3 Reasons Why Meghan Trainer's "All About that Bass" is the WORST Kind of "Empowering"

by - Saturday, October 25, 2014

So I wrote the majority of this blog a few weeks ago, and a day later my Dad and his wife both proclaimed their love for this song, so I didn't post it, because I didn't want it to seem like I was calling them out specifically (Pagmanda, I love you both, but your taste in trashy pop music really is the worst, which is weird because you have great taste in non-trashy msic). This piece of ear garbage has inexplicably picked up steam, and now I can't avoid it, so I went from hating it to REALLY hating it. It's attempts at body positivity are really ridiculous and the worst this sort of pseuo-feminist positivity has to offer. The ugly isn't even all that hidden. And here's why:

1. "Yeah, my mama she told me don't worry about your size
She says, "Boys like a little more booty to hold at night."

 Liking parts of your body because that's what boys like is a fool's game- You know what kinds of girls bodies heteronormative boys seem to like? All kinds, because every person has their own taste and attractions. I have seen in my 28 years that they mostly like bodies that will have sex with them best. Male approval of your looks is one of the cheapest and least valuable things in the world; if their desire based on your looks was all you needed to feel good about yourself, we would all feel amazing all the time. Look elsewhere.

2. "I'm bringing booty back
Go ahead and tell them skinny bitches that"

Being nasty about skinny girls isn't being "body positive" it's being a jerk- I said it and I mean it. I get it that photoshop and magazines and all that nonsense aggrandize a body ideal no one can reach. That being said, antagonizing people with a body- type you feel antagonized by doesn't help anyone. They aren't an image, they are a person- just like you. Rather than feel angry at people who get high grades on some perceived social aesthetic scale shouldn't make you mad at them- be pissed that the scale exists at all (and stop buying those magazines!). You are perpetuating all sorts o assumptions about our visual presence defining our value as women, when really our body type has very little to do with our value as people. And while we are at it, though I can't blame Meghan for this one, a curvier body is no more "real" than a skinny or small one. You know whose body isn't real? Ghosts. Hallucinations. Mannequins.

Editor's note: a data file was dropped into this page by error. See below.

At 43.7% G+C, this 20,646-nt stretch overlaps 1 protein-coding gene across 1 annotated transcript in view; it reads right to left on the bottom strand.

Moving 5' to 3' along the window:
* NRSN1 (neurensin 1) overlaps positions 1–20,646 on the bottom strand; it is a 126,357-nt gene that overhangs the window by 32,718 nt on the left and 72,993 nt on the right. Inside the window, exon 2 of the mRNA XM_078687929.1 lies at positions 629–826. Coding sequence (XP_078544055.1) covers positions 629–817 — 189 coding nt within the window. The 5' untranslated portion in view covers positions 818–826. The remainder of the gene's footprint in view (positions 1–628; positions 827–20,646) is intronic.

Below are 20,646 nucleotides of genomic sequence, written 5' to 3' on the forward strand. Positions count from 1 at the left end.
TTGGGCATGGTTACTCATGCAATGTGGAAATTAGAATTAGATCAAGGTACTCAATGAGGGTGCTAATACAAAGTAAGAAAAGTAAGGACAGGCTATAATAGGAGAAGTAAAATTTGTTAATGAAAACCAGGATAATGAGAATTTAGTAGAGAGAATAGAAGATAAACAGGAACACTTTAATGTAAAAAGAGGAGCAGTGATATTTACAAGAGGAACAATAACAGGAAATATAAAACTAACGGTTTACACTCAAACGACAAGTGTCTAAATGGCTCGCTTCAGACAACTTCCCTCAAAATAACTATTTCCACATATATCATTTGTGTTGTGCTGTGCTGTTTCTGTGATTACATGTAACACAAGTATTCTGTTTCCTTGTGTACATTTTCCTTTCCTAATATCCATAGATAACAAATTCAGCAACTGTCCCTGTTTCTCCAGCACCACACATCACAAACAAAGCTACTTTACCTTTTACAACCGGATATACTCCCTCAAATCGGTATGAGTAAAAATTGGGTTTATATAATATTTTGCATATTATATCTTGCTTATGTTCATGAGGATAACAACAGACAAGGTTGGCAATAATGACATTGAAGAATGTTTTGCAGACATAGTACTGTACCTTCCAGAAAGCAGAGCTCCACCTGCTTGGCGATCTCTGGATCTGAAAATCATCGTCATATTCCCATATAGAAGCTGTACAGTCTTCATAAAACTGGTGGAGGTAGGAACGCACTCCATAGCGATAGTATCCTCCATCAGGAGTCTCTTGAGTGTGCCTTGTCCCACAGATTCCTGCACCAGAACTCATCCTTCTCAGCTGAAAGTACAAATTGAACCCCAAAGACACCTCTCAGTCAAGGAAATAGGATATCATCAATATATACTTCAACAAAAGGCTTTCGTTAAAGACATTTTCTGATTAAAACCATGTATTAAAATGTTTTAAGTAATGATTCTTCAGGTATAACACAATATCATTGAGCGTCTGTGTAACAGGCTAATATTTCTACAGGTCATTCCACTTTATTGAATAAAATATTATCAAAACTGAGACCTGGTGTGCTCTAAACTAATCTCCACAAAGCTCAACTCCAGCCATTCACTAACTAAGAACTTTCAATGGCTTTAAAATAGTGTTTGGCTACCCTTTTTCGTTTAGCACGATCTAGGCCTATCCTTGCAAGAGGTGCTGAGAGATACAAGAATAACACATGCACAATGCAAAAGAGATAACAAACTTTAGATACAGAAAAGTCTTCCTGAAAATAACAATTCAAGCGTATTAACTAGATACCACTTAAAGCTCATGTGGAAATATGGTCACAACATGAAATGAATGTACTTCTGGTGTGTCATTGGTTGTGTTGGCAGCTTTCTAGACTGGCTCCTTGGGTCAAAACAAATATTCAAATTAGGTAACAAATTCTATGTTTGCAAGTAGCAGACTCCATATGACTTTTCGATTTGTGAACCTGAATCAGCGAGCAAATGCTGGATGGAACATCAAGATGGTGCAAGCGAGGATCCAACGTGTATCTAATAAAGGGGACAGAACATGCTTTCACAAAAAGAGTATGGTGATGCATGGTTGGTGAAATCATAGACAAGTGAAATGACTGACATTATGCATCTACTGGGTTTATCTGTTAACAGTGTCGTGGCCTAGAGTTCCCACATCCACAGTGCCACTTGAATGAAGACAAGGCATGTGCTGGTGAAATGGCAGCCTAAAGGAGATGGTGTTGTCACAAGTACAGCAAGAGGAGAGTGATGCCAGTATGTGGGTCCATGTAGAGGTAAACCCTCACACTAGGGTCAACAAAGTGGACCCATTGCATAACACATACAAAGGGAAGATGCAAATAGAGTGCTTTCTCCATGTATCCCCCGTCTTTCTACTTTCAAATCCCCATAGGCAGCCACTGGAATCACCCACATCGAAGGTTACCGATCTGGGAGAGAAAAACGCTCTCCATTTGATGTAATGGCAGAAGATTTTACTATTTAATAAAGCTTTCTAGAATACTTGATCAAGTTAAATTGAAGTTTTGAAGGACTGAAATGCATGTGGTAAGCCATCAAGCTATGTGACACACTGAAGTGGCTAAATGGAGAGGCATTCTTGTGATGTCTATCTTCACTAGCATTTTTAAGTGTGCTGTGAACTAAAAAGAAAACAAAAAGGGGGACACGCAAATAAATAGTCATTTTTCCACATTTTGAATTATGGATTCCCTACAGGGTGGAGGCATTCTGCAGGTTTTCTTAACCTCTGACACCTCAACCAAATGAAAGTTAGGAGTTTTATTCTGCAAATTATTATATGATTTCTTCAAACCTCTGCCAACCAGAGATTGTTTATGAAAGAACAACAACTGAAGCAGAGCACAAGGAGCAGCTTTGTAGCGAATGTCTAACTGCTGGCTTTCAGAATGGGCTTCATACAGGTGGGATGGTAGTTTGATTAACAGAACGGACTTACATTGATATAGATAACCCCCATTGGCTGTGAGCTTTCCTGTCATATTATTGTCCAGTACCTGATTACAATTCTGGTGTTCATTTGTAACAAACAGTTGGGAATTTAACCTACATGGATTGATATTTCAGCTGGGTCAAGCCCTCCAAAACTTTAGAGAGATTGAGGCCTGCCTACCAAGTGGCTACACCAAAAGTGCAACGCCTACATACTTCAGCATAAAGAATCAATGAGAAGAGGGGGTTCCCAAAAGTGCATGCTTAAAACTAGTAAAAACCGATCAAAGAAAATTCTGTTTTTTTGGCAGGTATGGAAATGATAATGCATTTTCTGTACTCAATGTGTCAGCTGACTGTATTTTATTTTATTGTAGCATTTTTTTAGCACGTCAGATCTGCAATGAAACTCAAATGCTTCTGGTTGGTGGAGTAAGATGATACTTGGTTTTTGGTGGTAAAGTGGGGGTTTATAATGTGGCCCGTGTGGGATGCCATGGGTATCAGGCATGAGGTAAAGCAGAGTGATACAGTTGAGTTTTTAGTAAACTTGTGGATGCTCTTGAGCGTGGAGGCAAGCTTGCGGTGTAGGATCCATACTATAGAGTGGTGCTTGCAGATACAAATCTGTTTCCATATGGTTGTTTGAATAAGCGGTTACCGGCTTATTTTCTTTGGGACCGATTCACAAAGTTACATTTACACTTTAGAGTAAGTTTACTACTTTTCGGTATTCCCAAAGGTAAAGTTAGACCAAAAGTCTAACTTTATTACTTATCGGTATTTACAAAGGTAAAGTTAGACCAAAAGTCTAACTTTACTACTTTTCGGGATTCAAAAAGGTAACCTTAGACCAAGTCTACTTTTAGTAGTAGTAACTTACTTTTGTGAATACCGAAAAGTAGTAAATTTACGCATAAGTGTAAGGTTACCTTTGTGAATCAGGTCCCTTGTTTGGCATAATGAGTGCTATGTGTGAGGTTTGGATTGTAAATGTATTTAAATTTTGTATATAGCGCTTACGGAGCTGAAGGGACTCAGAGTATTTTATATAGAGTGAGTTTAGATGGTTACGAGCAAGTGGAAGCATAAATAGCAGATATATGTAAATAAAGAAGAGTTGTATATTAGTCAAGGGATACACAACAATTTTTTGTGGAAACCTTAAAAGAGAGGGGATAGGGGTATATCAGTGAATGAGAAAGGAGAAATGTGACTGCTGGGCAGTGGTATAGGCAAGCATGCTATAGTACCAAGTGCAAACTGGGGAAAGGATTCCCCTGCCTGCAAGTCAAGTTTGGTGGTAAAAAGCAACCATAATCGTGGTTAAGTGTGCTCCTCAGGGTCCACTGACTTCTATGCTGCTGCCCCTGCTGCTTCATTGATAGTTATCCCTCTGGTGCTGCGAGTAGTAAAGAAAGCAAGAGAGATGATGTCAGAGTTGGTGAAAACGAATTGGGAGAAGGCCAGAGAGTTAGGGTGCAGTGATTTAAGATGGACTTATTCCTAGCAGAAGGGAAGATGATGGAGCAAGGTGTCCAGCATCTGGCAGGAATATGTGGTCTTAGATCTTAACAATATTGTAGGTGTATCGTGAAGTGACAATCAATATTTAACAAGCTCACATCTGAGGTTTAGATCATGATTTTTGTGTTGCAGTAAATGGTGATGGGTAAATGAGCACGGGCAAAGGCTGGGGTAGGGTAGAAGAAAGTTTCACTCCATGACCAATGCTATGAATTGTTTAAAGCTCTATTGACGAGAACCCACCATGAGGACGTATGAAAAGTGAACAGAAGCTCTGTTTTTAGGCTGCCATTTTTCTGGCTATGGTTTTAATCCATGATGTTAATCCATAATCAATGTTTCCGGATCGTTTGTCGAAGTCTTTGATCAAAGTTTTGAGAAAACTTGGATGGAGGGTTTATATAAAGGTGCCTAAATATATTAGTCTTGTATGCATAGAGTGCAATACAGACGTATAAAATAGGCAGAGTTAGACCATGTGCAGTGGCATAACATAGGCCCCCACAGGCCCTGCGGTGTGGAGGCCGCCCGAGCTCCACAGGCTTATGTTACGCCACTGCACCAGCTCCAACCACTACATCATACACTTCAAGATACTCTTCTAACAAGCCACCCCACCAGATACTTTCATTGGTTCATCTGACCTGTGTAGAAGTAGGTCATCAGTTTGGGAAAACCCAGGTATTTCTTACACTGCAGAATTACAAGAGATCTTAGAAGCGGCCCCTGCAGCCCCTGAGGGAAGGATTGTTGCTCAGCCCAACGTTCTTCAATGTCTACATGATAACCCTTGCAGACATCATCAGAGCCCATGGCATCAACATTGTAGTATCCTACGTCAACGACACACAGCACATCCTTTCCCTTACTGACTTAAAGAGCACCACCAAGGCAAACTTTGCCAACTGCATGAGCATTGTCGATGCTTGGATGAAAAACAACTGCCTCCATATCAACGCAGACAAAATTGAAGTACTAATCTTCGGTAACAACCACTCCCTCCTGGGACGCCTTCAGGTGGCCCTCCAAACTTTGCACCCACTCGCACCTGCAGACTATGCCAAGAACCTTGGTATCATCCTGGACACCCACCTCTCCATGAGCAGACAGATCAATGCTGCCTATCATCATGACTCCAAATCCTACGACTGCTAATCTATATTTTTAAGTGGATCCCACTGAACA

3. "Yeah, it's pretty clear, I ain't no size two
But I can shake it, shake it
Like I'm supposed to do" 

"You know I won't be no stick figure silicone Barbie doll"

Comparing yourself to someone else, no matter how you feel you stack up, will never really empower you. Comparison truly is the thief of joy, and choosing to play that game means you have already lost- You know, for as secure as Trainer says she feels about her body, she spends most of her time talking about another shape (ok technically she mostly talks about that bass, but I am trying to scrape that stupid metaphor off my brain). Why can she only feel good about herself when she is putting someone else down? We as girls are prepped and trained to gauge our own success and value against others, and honestly, has that ever served you well? Has it lasted? Has it helped your bonds with other women or helped you get to know someone new? So why do we do it? This song isn't about the glory of loving yourself, it's about trying to feel better by putting down what we are not. It's the mean middle school girl of pop songs, in that passive agressie bitchiness that is many women at their worst. Plus, it really is unrelenting on the radio, only being topped by Taylor Swift's rapping. We can do better, for goodness sakes.

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